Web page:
What is the implementation of GCC's (4.6+) __builtin_clz? Does it correspond to some CPU instruction on Intel x86_64 (AVX)?

up vote 18 down vote accepted

It should translate to a Bit Scan Reverse instruction and a subtract. The BSR gives the index of the leading 1, and then you can subtract that from the word size to get the number of leading zeros.

Edit: if your CPU supports LZCNT (Leading Zero Count), then that will probably do the trick too, but not all x86-64 chips have that instruction.

  • It seems the link is broken. – martian May 23 at 3:38
  • Link should be fixed now. – chisophugis Jul 7 at 5:18
  • If you compiler with -mbmi1, you're telling gcc that lzcnt is available on all CPUs that will run this binary. (or much better -march=haswell or -march=bdver2 or -march=znver1 or whatever, to tune for a specific CPU as well as enabling instruction sets.) – Peter Cordes Jul 7 at 5:34

Yes, and no.

CLZ (count leading zero) and BSR (bit-scan reverse) are related but different. CLZ equals (type bit width less one) - BSR. CTZ (count trailing zero), also know as FFS (find first set) is the same as BSF (bit-scan forward.)

Note that all of these are undefined when operating on zero!

In answer to your question, most of the time on x86 and x86_64, __builtin_clz generates BSR operation subtracted from 31 (or whatever your type width is), and __builting_ctz generates a BSF operation.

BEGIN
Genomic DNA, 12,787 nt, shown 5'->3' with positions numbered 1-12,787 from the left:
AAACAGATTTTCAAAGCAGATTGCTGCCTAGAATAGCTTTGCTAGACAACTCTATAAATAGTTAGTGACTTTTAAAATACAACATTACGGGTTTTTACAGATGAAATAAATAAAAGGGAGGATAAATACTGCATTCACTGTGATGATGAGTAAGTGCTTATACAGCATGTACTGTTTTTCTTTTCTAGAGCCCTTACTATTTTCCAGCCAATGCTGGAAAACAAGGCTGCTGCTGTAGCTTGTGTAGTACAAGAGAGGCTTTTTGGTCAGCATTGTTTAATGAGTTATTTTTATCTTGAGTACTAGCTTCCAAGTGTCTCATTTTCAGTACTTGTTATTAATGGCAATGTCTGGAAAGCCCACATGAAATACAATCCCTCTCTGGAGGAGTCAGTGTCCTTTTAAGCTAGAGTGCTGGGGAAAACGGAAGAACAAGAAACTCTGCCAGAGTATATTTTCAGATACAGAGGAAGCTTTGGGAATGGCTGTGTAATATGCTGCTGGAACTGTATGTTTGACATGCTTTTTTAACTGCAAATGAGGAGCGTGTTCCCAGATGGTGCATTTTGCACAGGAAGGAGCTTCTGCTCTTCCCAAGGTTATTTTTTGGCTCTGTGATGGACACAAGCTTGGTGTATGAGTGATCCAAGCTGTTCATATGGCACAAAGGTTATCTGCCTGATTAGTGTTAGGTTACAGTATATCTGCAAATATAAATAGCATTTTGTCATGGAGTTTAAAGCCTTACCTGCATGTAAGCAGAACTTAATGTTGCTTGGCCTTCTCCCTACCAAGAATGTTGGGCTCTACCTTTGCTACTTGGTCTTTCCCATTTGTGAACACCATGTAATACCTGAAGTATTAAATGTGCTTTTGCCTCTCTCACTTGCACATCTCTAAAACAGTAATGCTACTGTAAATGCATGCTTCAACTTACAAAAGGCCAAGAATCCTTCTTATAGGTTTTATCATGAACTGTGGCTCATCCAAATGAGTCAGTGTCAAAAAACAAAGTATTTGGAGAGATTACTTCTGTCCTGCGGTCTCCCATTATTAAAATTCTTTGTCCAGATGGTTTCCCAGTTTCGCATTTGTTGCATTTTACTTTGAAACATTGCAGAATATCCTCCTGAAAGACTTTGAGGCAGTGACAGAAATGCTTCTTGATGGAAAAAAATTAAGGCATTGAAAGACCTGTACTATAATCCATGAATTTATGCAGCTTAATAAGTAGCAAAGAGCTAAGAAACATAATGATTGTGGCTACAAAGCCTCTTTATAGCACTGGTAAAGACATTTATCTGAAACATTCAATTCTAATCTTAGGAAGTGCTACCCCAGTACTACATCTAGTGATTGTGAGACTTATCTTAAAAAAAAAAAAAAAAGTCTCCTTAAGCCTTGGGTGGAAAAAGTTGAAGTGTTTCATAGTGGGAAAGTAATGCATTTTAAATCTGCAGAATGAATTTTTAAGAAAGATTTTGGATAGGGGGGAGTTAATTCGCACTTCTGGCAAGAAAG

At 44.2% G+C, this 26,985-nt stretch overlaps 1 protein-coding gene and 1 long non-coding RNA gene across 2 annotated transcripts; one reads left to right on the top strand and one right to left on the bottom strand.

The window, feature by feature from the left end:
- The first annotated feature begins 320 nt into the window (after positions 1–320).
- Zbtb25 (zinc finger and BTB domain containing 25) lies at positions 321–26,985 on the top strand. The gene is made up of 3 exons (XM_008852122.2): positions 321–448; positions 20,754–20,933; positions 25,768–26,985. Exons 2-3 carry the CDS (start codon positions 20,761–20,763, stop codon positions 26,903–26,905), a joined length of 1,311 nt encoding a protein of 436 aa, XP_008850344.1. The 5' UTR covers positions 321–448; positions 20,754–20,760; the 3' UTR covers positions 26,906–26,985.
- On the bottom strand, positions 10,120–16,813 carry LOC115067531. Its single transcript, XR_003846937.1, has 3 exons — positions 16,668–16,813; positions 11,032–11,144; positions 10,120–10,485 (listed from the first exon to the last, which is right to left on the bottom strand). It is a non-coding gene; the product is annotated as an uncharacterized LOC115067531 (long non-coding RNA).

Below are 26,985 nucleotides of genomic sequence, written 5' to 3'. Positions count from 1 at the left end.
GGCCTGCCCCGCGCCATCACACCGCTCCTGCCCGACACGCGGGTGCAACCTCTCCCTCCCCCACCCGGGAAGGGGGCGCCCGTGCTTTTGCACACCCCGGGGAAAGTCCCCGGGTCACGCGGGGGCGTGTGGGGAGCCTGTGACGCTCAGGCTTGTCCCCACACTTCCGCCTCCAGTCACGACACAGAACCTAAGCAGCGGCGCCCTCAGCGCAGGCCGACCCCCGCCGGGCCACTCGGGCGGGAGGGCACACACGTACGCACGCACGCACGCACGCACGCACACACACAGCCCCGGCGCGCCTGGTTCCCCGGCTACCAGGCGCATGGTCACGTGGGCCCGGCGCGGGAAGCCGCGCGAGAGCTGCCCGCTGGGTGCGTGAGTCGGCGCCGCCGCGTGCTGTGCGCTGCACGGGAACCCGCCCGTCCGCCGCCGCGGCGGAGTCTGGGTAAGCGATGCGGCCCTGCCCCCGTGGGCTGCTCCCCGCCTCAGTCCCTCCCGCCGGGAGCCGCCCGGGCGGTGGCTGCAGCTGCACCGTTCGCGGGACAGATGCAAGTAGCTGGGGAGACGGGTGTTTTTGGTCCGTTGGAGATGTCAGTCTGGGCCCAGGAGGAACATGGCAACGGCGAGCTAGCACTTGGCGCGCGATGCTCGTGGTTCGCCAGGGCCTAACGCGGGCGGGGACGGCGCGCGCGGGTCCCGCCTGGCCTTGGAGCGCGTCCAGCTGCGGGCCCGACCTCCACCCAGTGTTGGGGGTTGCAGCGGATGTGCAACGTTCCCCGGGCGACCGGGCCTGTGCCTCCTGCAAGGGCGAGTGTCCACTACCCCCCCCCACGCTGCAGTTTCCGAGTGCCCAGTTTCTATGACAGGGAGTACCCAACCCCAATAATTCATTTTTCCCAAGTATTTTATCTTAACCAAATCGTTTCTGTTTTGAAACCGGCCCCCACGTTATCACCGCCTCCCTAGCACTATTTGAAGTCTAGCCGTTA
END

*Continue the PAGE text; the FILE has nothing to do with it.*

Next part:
If you want to know what assembler GCC is generating, the best way to know is to see. The -S flag will have gcc output the assembler it generated for the given input:

gcc -S -o test.S test.c

Consider:

unsigned int clz(unsigned int num) {
    return __builtin_clz(num);
}

unsigned int ctz(unsigned int num) {
    return __builtin_ctz(num);
}

On x86 for clz gcc (-O2) generates:

bsrl    %edi, %eax
xorl    $31, %eax
ret

and for ctz:

bsfl    %edi, %eax
ret

Note that if you really want bsr, and not clz, you need to do 31 - clz (for 32-bit integers.) This explains the XOR 31, as x XOR 31 == 31 - x (this identity is only true for numbers of the from 2^y - 1) So:

num = __builtin_clz(num) ^ 31;

yields

bsrl    %edi, %eax
ret

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